After a brief stint working in the world of college football, Kristen Ledlow transitioned her sideline career to the NBA. In 2015 she joined the NBA TV team and became the host of NBA Inside Stuff.
On top of her duties with NBA TV, Ledlow also works with TNT on the networks NBA coverage. Just 32-years-old and already a national star, there’s no reason to believe that Ledlow’s career will not continue to ascend.
Hannah Storm Made History In 2018
Hannah Storm first broke into the sportscasting world with CNN Sports Tonight in 1989. In addition, she also began working with TBS on the national MLB coverage. Nearly 20 years of sports coverage later, Storm joined ESPN, but it would be what she did 30 years into her career that made history.
In 2018, Amazon Prime won streaming rights to Thursday Night Football coverage. The streaming giant quickly hired Storm and Andrea Kremer to call the games from the booth, making them the first women in history to call an NFL game together.
Molly Qerim Has The Best “First Takes”
Molly Qerim joined First Take on ESPN in 2015 as the show’s permanent host and moderator. Since then, she has been seen as a calming voice between the arguing of Stephen A. Smith and Max Kellerman.
Before taking a seat at the table, Qerim worked for CBS Sports Network, where she covered everything from college football to March Madness. When she moved to the leader in sports entertainment, she continued to cover sports both on the sideline and in the studio.
Melissa Stark Covered Super Bowl XXXVII
Best known for her three-year stint as the featured sideline reporter on Monday Night Football, Melissa Stark has done much more in her career than just interview football players. In 2008 she helped cover the Beijing Olympics for NBC, for example.
Stark first joined ESPN in 1996 as the host of Scholastic Sports America, a high school-oriented educational sports program. In 2000, she moved to ABC, where he started covering MNF and even reported on the sidelines during Super Bowl XXXVII in San Diego.
Lauren Shehadi Is A Name To Watch
Lauren Shehadi began her career covering college sports for CBS before being hired by the MLB Network. Alongside other analysts and former players, Shehadi co-hosted several shows, including The Rundown and MLB Central.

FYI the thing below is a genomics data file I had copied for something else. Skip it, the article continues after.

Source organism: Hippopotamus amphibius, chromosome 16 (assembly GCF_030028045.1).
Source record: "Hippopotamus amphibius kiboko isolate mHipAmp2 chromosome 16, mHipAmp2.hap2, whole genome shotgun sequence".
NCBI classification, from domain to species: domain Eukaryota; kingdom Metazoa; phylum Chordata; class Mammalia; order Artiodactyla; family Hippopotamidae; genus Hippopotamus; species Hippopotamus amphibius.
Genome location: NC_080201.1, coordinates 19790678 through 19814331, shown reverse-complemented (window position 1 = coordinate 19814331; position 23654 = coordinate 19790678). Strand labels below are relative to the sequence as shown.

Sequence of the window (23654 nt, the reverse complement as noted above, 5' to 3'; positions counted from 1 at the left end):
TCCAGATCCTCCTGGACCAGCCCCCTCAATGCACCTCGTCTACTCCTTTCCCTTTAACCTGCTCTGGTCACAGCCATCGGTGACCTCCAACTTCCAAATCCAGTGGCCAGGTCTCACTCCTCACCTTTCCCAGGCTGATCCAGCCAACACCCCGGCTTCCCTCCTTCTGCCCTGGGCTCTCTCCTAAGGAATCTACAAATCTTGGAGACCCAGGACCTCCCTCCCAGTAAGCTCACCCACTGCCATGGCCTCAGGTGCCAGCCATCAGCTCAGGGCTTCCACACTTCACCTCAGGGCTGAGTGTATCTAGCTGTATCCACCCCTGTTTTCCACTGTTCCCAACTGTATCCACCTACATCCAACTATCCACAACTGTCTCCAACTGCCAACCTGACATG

In 2020, Shehadi was set to make her return to college sports as a sideline reporter for CBS’ March Madness coverage. Unfortunately, unforeseen circumstances caused the annual tournament to be canceled, pushing back her big debut until 2021.
Molly Sullivan Is A Philly Gal
Despite sporadic national appearances, Molly Sullivan has spent most of her career dedicated to Philadelphia sports. In 2007 she was hired by Comcast SportsNet Philadelphia to be a sideline reporter. During this time, she also made brief appearances as a fill-in on TNT for Craig Sager.
In 2018, Sullivan signed a deal with the Philadelphia Eagles to become the host of the team’s training camp coverage. She was so good that the team extended her contract to allow her to cover the regular season as well.
Sam Ryan Circled Back Home
When she first started out in sportscasting, Sam Ryan worked for WBAB Babylon in New York. She gained attention very quickly and was picked up by the ABC Radio Network in 1996, then signed with Fox Sports New York in 2000.
By 2002, Ryan was working at WABC-TV ABC. In 2011 she joined the MLB Network and appeared regularly on The Rundown and Quick Pitch. In 2017, Ryan was a sideline reporter for TBS during the National League Championship Series between the Cubs And Dodgers. By 2018, she returned to one of her starting spots, WABC-TV ABC.
Lindsay Rhodes’ Love Of Sports Started In High School
While she was still in high school, Lindsay Rhodes worked as the sports editor for her yearbook publication. In college, she interned at the USC Athletic Departments and Fox Sports Net while earning her degree in broadcast journalism.
All of Rhodes’ dedication paid off in 2008 when she was hired as a full-time sportscaster for NFL Network. In her time at the network, she has worked as both a sideline reporter and an in-studio analyst.